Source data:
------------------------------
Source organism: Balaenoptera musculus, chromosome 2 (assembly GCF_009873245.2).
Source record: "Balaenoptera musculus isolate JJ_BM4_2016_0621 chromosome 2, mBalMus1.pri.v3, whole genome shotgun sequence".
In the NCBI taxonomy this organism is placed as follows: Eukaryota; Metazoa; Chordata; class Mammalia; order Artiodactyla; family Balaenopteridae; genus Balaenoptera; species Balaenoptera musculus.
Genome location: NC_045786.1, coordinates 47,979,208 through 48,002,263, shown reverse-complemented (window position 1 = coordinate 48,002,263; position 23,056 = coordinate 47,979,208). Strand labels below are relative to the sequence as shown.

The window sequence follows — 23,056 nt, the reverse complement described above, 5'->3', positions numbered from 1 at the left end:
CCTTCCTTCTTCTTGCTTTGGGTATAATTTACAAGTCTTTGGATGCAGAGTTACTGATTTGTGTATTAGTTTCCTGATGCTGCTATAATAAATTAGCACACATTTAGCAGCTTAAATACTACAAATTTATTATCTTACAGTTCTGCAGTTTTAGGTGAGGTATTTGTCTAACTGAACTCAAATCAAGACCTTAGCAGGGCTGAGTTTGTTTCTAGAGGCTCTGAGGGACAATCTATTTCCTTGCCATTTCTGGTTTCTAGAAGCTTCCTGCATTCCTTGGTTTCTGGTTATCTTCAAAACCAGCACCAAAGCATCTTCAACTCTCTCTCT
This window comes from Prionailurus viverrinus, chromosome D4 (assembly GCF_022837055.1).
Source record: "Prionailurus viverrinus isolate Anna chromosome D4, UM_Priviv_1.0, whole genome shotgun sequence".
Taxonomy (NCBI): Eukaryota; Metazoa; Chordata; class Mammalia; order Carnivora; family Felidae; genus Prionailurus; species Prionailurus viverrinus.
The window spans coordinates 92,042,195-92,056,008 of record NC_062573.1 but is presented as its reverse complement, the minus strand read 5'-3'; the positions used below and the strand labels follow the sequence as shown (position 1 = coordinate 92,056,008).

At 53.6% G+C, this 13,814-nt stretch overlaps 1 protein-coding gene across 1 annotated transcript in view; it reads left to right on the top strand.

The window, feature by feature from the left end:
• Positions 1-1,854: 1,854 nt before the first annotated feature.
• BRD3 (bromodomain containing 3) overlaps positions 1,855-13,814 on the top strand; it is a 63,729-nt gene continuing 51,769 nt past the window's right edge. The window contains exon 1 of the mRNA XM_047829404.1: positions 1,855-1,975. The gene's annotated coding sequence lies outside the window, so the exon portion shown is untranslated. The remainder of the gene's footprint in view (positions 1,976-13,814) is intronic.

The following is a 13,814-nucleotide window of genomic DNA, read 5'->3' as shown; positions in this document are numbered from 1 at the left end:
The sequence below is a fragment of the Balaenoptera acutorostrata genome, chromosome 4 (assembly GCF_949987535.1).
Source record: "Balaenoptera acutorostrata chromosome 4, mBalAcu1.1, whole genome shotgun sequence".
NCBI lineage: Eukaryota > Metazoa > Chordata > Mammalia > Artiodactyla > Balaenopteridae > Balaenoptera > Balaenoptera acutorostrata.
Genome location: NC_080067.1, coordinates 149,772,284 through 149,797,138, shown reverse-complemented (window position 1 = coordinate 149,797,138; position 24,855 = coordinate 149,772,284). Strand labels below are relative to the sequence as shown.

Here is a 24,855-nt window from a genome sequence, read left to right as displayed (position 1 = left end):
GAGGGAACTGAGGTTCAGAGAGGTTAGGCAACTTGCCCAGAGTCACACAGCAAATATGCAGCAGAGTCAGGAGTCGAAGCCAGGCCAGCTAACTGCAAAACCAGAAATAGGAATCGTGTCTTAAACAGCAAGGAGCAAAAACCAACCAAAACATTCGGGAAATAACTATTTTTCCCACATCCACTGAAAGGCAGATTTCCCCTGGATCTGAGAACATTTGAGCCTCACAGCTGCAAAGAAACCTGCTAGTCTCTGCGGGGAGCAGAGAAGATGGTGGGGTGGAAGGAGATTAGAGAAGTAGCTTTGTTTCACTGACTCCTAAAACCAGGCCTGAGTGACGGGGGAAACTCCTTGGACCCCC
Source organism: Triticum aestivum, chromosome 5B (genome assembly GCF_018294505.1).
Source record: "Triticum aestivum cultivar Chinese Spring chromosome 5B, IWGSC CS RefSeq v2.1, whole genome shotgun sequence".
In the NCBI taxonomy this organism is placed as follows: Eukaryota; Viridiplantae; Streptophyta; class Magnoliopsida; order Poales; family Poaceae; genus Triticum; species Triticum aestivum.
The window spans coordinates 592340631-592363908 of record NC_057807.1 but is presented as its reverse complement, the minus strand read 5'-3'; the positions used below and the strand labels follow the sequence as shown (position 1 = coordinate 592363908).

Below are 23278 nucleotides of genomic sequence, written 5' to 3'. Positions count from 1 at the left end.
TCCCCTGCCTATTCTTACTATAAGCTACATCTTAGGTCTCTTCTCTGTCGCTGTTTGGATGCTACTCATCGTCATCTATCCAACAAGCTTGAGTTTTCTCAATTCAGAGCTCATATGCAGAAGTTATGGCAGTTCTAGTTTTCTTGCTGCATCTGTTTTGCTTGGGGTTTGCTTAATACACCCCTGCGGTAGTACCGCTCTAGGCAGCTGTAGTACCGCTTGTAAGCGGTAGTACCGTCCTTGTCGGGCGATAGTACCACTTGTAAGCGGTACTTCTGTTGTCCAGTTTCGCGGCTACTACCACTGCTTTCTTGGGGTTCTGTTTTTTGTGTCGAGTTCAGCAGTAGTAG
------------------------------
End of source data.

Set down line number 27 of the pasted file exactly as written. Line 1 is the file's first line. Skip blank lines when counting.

TCCCCTGCCTATTCTTACTATAAGCTACATCTTAGGTCTCTTCTCTGTCGCTGTTTGGATGCTACTCATCGTCATCTATCCAACAAGCTTGAGTTTTCTCAATTCAGAGCTCATATGCAGAAGTTATGGCAGTTCTAGTTTTCTTGCTGCATCTGTTTTGCTTGGGGTTTGCTTAATACACCCCTGCGGTAGTACCGCTCTAGGCAGCTGTAGTACCGCTTGTAAGCGGTAGTACCGTCCTTGTCGGGCGATAGTACCACTTGTAAGCGGTACTTCTGTTGTCCAGTTTCGCGGCTACTACCACTGCTTTCTTGGGGTTCTGTTTTTTGTGTCGAGTTCAGCAGTAGTAG